Group Seeks to Toss Out Rule That Preserves Artist Space in Soho

Wednesday, June 08, 2011

Buildings in Soho. Buildings in Soho. (Jenchapter3/flickr)

Some property owners in Soho are taking aim at a decades-old zoning regulation that requires certain area lofts to house artists.

Members of a new group called the SoHo/NoHo Action Committee said they will spend the summer considering ways to change the requirement that certain units house at least one city-certified artist.

"It's really a weird leftover from the past that's just not relevant today," said Dan Pelson, a resident of Soho.

He said the neighborhood has transformed since it was an artist haven, and now property owners are having a hard time selling their apartments or getting loans because of the rule.

Bill Downey, who's lived in Soho for 40 years, said he doesn't feel sorry for more recent arrivals.

"Anyone who's a non-artist who bought within the last decade or 15 years probably had to sign an agreement that any difficulties arising from their lack of certification were their own responsibility," he said.

Group members said they'll spend the summer considering potential ways to change the zoning of the area. They plan to make specific proposals in the Fall.


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Comments [2]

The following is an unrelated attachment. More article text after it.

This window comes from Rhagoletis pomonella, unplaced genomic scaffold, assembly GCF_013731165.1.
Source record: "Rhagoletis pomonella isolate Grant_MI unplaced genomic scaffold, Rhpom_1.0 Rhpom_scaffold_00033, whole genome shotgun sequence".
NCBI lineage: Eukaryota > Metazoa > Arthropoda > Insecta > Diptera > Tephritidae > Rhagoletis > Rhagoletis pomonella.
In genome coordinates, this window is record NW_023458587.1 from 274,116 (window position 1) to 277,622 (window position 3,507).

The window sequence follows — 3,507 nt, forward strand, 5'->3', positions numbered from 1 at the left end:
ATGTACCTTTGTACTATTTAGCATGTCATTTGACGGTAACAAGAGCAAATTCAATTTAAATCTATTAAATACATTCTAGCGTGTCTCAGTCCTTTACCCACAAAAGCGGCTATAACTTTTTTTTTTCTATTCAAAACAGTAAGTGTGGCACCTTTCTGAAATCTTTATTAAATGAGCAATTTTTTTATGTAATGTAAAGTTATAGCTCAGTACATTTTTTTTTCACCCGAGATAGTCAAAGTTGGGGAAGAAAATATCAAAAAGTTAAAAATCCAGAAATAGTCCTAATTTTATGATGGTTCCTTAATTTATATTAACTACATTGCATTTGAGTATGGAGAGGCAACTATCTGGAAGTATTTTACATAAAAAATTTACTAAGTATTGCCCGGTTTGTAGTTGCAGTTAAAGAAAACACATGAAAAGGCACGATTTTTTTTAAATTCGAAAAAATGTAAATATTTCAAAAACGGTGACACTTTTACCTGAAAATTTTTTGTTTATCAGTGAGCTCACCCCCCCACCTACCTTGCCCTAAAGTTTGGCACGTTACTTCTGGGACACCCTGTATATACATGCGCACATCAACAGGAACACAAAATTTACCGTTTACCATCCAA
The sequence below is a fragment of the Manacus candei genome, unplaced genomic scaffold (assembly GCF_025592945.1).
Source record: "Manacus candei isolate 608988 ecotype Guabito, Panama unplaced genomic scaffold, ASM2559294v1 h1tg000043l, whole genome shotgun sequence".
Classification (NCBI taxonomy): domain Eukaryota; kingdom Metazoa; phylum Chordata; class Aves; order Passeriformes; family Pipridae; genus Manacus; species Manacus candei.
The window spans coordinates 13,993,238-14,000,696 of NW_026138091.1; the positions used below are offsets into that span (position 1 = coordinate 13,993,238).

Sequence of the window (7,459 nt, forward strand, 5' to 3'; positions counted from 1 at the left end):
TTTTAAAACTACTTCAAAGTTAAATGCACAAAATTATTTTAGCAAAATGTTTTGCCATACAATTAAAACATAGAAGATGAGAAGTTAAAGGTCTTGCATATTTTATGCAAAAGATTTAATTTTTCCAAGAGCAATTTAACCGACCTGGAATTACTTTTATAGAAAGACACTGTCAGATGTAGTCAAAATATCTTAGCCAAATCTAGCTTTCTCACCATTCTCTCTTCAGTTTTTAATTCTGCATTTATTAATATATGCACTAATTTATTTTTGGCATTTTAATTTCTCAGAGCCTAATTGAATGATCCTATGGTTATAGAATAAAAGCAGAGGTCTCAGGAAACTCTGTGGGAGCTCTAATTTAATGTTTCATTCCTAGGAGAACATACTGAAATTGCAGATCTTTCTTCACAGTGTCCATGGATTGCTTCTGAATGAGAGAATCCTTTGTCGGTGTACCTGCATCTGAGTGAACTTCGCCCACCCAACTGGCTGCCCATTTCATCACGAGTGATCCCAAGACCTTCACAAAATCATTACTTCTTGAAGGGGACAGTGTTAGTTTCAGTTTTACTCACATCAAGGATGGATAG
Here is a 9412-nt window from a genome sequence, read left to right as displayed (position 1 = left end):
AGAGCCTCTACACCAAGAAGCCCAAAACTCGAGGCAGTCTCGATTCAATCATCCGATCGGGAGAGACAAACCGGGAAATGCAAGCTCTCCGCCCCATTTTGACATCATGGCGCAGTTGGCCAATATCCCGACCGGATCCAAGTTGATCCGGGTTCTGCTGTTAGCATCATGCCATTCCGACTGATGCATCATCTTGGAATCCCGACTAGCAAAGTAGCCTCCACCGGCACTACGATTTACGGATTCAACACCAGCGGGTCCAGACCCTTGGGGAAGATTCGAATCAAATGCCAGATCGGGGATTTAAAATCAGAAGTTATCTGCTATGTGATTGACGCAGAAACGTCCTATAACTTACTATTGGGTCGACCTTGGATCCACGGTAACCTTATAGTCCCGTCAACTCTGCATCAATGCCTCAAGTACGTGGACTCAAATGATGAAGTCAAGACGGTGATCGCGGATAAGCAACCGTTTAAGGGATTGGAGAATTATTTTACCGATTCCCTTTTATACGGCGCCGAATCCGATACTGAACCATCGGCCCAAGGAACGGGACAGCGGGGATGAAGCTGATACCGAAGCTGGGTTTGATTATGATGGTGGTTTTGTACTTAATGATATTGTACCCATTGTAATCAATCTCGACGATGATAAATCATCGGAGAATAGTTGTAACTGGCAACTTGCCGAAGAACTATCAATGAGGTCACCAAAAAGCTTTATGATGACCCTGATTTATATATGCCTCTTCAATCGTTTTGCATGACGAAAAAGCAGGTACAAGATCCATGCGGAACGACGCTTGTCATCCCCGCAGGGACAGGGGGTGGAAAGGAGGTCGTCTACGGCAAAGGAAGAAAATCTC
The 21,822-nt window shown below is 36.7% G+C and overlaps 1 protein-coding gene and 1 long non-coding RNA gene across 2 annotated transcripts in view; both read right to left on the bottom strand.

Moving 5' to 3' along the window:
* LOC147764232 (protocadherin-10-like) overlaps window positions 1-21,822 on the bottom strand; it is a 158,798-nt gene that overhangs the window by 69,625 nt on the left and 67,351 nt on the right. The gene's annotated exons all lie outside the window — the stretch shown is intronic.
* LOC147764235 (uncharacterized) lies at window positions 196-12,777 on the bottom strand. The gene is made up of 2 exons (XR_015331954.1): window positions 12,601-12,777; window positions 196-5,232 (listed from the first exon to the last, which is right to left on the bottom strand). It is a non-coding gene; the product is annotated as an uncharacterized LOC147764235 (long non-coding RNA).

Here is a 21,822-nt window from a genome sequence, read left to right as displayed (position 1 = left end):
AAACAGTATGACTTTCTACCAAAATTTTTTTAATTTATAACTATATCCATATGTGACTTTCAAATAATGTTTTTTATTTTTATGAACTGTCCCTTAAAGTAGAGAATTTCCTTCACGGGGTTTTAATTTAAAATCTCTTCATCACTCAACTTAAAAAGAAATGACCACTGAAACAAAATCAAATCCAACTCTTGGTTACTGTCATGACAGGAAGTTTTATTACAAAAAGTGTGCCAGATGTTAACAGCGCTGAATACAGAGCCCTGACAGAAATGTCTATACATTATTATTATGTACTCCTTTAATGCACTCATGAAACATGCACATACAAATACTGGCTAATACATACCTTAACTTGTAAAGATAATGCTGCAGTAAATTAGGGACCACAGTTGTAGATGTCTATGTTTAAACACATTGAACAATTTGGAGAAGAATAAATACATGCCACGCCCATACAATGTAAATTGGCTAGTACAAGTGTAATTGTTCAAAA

Jason from Brooklyn

During the 70's a nd 80's New York City had a vibrant and diverse community of artists who eventually created some of the most important art, literature, theater, film, and dance this country has ever seen. The creation of this art in NYC was largely due to one extremely important factor: RENT CONTROL and RENT STABILIZATION. Artists could work part-time jobs to cober their rent while having enough to work hard on their art...making NYC the greatest city in the world.

The continued war on rent control and the subsequent ousting of artists has created great stagnation in New York art. In fact, it has ironically become a city of upscale galleries and art museums that is antagonistic to artists.

Jun. 08 2011 06:44 PM
Frances from New Mexico

Newer residents of Soho (i.e. RICH) wouldn't be living in Soho (Tribeca, Meatpacking District, Williamsburg, etc.) if it weren't for the artists who pioneered each of these neighborhoods and made them attractive to others with 'day jobs'. Would these people move to Soho in the 60s? Williamsburg in the 70s?

Buck up and allow an artist to live in your building.

Jun. 08 2011 03:39 PM

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